Building relationships with patients should involve the entire treatment staff. Patients should feel like they have as important a role in their dental care as the dentists, hygienists, and techs that they deal with.5
Good Communication Fosters Trust
Building trust requires effective two-way communication between dentists and patients. Trust is important in the dentist–patient relationship because it affects patient satisfaction as well as health outcomes. Putting in the time and effort to have productive patient interactions based on trust ultimately results in a better quality of life for patients.
- Chiou SJ, Lee LH, Lee PC, Lin KC. Better self-report health status and provider-patient communication in dental service can improve the patient experience: A cross-year comparison from the NHI Survey. Health Commun. 2020 Nov;35(13):1569-1575. doi: 10.1080/10410236.2019.1652390. Epub 2019 Aug 19. PMID: 31423836
- Muirhead VE, Marcenes W, Wright D. Do health provider-patient relationships matter? Exploring dentist-patient relationships and oral health-related quality of life in older people. Age Ageing. 2014 May;43(3):399-405. doi: 10.1093/ageing/aft183. Epub 2013 Nov 25. PMID: 24275429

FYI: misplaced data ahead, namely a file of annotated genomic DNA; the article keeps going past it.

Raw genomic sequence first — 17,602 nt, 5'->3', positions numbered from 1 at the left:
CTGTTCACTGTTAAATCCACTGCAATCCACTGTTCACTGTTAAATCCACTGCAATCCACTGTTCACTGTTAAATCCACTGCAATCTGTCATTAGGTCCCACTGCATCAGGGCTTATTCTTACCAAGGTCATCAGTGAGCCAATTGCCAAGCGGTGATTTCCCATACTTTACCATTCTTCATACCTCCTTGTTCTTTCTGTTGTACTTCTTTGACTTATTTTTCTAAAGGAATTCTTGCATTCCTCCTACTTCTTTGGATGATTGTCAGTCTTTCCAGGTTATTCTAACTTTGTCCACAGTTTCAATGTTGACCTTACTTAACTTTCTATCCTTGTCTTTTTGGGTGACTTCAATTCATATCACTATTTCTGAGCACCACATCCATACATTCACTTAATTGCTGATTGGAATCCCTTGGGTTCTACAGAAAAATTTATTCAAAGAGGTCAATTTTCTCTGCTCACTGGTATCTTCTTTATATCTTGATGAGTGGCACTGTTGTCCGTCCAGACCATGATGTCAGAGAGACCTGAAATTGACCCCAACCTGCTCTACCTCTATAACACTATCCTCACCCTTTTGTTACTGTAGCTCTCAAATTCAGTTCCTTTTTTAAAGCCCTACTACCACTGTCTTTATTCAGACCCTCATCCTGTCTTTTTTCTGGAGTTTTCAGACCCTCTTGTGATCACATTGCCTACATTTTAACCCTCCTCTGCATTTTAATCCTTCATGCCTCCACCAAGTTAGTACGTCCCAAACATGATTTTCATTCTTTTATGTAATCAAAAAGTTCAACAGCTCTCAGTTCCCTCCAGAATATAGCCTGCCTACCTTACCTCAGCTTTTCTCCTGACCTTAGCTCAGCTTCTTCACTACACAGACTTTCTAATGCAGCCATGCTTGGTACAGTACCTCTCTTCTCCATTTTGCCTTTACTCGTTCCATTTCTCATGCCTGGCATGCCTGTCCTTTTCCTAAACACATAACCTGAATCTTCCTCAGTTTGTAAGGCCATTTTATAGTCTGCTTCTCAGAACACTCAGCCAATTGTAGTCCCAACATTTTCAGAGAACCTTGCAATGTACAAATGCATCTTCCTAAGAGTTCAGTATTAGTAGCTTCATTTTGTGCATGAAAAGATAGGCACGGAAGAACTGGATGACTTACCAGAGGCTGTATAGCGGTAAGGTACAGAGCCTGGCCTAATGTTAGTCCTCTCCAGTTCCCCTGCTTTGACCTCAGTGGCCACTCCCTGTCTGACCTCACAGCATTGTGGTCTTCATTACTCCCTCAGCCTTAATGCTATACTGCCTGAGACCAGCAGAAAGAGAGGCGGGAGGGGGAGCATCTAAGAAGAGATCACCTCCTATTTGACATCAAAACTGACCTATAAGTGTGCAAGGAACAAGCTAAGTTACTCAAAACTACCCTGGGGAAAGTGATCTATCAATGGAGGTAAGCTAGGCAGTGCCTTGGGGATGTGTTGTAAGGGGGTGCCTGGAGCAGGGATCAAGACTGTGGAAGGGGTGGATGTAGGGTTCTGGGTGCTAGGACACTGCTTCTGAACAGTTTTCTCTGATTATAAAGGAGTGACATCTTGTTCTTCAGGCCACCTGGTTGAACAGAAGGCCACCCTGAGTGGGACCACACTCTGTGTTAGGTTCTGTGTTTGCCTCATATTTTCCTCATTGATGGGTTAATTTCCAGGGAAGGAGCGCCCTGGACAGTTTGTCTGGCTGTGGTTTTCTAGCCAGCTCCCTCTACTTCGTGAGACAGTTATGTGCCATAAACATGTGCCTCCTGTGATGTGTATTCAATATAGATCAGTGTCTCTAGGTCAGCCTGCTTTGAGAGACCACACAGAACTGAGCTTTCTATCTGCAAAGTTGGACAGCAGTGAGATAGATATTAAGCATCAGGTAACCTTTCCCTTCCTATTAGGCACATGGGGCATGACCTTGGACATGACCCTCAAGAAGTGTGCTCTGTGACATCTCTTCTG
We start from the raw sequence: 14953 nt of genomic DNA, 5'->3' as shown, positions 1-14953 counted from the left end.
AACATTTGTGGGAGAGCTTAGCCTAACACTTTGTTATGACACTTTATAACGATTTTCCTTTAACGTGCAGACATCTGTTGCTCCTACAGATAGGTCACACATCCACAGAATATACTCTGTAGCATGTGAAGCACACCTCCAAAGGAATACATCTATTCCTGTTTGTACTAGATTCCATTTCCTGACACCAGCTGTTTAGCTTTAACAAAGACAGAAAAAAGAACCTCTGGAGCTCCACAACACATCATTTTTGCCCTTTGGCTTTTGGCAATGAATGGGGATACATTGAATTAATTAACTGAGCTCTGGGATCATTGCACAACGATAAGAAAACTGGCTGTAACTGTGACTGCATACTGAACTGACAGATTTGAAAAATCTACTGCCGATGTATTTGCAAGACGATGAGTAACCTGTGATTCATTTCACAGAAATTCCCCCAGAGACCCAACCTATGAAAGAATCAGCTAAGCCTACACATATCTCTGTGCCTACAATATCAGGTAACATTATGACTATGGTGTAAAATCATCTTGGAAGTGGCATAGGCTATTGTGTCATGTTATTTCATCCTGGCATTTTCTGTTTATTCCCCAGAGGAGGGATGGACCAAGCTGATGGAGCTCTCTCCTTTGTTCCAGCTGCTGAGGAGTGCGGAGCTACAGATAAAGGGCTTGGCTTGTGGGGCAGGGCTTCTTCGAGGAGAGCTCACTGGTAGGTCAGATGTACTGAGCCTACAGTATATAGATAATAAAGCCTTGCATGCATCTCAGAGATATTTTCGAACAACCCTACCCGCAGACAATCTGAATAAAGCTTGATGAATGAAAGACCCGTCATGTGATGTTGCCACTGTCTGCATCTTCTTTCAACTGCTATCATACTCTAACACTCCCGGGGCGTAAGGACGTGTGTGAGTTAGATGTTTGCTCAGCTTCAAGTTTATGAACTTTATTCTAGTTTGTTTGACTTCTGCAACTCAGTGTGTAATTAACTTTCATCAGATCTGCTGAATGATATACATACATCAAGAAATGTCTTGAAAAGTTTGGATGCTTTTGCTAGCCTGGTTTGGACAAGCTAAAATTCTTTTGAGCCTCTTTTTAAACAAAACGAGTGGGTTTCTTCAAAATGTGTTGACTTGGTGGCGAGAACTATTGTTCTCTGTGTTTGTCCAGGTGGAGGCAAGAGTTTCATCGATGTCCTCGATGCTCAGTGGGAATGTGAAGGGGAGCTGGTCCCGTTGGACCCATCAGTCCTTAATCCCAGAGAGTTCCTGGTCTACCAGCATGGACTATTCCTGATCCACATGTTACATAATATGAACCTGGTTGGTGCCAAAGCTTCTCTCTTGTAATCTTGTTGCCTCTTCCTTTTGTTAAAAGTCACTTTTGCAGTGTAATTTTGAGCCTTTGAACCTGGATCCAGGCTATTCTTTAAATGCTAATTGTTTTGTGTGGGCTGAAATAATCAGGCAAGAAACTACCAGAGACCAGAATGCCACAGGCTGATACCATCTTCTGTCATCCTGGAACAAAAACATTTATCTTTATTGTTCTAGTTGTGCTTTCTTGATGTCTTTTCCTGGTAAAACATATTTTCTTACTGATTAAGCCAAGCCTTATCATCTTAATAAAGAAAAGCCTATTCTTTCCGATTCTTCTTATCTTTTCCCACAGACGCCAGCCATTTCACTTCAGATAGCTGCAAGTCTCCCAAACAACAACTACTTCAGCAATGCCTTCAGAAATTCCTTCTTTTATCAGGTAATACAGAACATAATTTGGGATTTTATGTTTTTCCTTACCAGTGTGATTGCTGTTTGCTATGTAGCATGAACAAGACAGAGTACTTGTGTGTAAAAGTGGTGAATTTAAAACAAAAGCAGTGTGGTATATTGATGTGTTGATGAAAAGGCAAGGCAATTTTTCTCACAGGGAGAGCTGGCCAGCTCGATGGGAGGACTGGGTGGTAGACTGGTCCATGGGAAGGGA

- Fico AE, Lagoe C. Patients' perspectives of oral healthcare providers' communication: Considering the impact of message source and content. Health Commun. 2018 Aug;33(8):1035-1044. doi: 10.1080/10410236.2017.1331188. Epub 2017 Jun 16. PMID: 28622005
- Yamalik N. Dentist-patient relationship and quality care 3. Communication. Int Dent J. 2005 Aug;55(4):254-256. doi: 10.1111/j.1875-595x.2005.tb00324.x. PMID: 16167615
- Nova Scotia Dental Association. Patient Communications: A Guide for Dentists. Accessed March 10, 2023. https://www.cda-adc.ca/_files/practice/practice_management/patient_communications/guides/dentalguide-ns.pdf
- Goldsmith C, Slack-Smith L, Davies G. Dentist-patient communication in the multilingual dental setting. Aust Dent J. 2005 Dec;50(4):235-241. doi: 10.1111/j.1834-7819.2005.tb00366.x. PMID: 17016888
- Armfield JM, Ketting M, Chrisopoulos S, Baker SR. Do people trust dentists? Development of the Dentist Trust Scale. Aust Dent J. 2017 Sep;62(3):355-362. doi: 10.1111/adj.12514. Epub 2017 Jun 7. PMID: 28346696
- Orsini CA, Jerez OM. Establishing a good dentist-patient relationship: Skills defined from the dental faculty perspective. J Dent Educ. 2014 Oct;78(10):1405-1415. PMID: 25281674